‘Decisive action’ needed to stop repeat drink-drivers

More than 5,000 people have been caught drink-driving on at least two occasions in the past four years, new figures show.

The DVLA figures, obtained via a Freedom of Information request from the road safety charity Brake, show that between 2015 and 2018 there were 5,181 repeat drink-drive offenders.

Of those, 4,879 drivers were caught for the offence twice and 275 three times – while one driver was detected six times.

Brake has expressed concern at the scale of repeat offending and is urging the Government to take ‘decisive action’ to tackle the issue.

The road safety charity is calling for the increased use of driving bans by the courts, in order to keep unsafe drivers off the road.

A present, the courts are able to impose a three-year driving ban for ‘high risk offenders’ – which includes those convicted of two drink driving offences within a decade.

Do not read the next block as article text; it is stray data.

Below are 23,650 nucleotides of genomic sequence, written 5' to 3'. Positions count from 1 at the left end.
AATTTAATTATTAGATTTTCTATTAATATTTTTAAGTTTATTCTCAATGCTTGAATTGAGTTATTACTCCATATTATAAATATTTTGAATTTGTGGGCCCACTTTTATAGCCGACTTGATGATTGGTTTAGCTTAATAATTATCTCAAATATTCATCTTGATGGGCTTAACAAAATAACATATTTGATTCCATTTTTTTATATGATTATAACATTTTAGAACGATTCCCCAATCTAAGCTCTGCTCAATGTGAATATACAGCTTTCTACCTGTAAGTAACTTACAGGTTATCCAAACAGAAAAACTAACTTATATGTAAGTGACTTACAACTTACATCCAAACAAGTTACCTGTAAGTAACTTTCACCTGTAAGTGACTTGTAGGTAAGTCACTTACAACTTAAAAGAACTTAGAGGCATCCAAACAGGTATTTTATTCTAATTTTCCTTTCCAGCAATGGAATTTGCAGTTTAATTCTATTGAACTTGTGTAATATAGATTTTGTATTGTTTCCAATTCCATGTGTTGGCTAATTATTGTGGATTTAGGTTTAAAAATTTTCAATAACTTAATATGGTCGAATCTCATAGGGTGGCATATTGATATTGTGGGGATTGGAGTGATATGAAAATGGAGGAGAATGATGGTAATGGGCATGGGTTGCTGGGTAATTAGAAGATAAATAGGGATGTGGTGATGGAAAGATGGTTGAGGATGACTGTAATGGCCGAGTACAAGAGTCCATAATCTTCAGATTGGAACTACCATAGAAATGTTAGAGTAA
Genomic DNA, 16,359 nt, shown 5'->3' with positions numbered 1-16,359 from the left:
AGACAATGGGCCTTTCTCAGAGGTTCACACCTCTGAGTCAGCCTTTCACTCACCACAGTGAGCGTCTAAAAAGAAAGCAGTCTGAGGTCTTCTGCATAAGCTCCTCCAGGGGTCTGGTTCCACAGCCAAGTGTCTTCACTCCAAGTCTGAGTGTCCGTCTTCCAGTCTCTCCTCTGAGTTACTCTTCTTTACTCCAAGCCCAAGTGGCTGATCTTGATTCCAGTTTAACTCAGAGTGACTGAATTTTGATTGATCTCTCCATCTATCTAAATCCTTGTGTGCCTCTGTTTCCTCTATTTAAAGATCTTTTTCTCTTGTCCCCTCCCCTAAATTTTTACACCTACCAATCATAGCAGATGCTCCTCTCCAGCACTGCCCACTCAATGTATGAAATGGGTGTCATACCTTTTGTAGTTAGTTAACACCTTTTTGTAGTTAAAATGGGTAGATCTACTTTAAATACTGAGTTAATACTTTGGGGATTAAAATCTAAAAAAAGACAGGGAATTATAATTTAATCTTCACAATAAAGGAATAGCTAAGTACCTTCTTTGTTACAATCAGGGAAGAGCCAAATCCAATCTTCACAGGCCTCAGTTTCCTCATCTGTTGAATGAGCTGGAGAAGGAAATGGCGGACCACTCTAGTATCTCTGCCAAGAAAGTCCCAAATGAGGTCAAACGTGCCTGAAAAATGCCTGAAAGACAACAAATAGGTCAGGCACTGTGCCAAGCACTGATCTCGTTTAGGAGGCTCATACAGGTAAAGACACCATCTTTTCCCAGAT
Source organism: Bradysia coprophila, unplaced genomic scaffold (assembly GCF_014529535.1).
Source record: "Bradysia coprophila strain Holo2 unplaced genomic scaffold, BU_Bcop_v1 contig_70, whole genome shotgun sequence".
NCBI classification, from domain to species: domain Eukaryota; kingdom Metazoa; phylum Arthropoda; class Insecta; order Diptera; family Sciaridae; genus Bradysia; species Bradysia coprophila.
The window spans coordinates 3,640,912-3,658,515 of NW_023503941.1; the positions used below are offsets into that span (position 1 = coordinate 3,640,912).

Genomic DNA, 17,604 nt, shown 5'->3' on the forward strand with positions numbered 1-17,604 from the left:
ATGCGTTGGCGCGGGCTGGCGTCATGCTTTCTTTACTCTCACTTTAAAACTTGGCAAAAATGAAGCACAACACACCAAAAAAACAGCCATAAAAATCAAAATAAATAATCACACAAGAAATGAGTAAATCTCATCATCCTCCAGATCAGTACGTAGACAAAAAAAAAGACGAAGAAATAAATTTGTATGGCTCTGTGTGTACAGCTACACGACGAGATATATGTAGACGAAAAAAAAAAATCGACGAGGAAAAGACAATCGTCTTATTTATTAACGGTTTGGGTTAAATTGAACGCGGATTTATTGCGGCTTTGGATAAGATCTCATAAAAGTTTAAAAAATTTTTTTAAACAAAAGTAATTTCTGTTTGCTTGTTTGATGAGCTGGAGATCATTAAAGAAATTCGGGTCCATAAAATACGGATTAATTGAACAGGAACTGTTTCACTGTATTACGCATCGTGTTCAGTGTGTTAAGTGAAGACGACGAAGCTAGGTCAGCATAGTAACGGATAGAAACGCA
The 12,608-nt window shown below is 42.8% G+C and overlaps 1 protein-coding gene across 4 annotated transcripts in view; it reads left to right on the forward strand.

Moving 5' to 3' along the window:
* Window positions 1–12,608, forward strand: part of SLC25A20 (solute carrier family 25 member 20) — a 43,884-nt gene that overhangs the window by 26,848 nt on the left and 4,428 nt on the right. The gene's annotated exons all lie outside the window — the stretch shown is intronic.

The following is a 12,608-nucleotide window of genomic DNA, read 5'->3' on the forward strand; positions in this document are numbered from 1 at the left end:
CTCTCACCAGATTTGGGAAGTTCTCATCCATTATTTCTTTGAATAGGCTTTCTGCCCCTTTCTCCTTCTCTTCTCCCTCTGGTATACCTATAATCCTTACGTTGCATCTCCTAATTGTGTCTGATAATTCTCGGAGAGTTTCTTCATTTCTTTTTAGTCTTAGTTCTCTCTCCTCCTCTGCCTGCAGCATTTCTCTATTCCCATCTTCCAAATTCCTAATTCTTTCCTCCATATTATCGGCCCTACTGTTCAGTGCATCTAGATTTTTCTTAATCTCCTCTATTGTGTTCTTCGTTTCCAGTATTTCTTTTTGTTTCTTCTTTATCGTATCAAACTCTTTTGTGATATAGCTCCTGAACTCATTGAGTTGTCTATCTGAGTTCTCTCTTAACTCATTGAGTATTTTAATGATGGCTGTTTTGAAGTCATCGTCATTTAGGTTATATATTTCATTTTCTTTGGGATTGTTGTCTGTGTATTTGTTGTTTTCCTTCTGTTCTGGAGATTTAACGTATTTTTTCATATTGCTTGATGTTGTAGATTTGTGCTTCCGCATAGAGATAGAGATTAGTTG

Joshua Harris, director of campaigns for Brake, said: “Driving over the alcohol limit can have devastating consequences, so it is shocking to see thousands of drivers have been caught drink driving at least twice in the past four years.

“What is worse is that many of these drivers shouldn’t have been on the roads to offend again, if the full extent of the law had been used.

“It needs to be made clear to drivers that not a drop of alcohol before getting behind the wheel is safe – something which our current drink drive limit fails to do.”

Time to introduce alcohol interlocks?
Brake is also calling on the Government to accelerate the introduction of alcohol interlocks as part of drink-drive offender rehabilitation programmes in the UK.

Alcohol interlocks are automatic control systems which are designed to prevent driving with excess alcohol by requiring the driver to blow into an in-car breathalyser before starting the ignition.

As part of Road Safety Action Plan, published in July, the Government indicated it was exploring the issue.

Joshua Harris added: “Technology also has a role to play in tackling the menace of drink driving.

“The use of alcohol interlocks must seriously be considered to prevent convicted drink-drive offenders from getting behind the wheel over the limit.”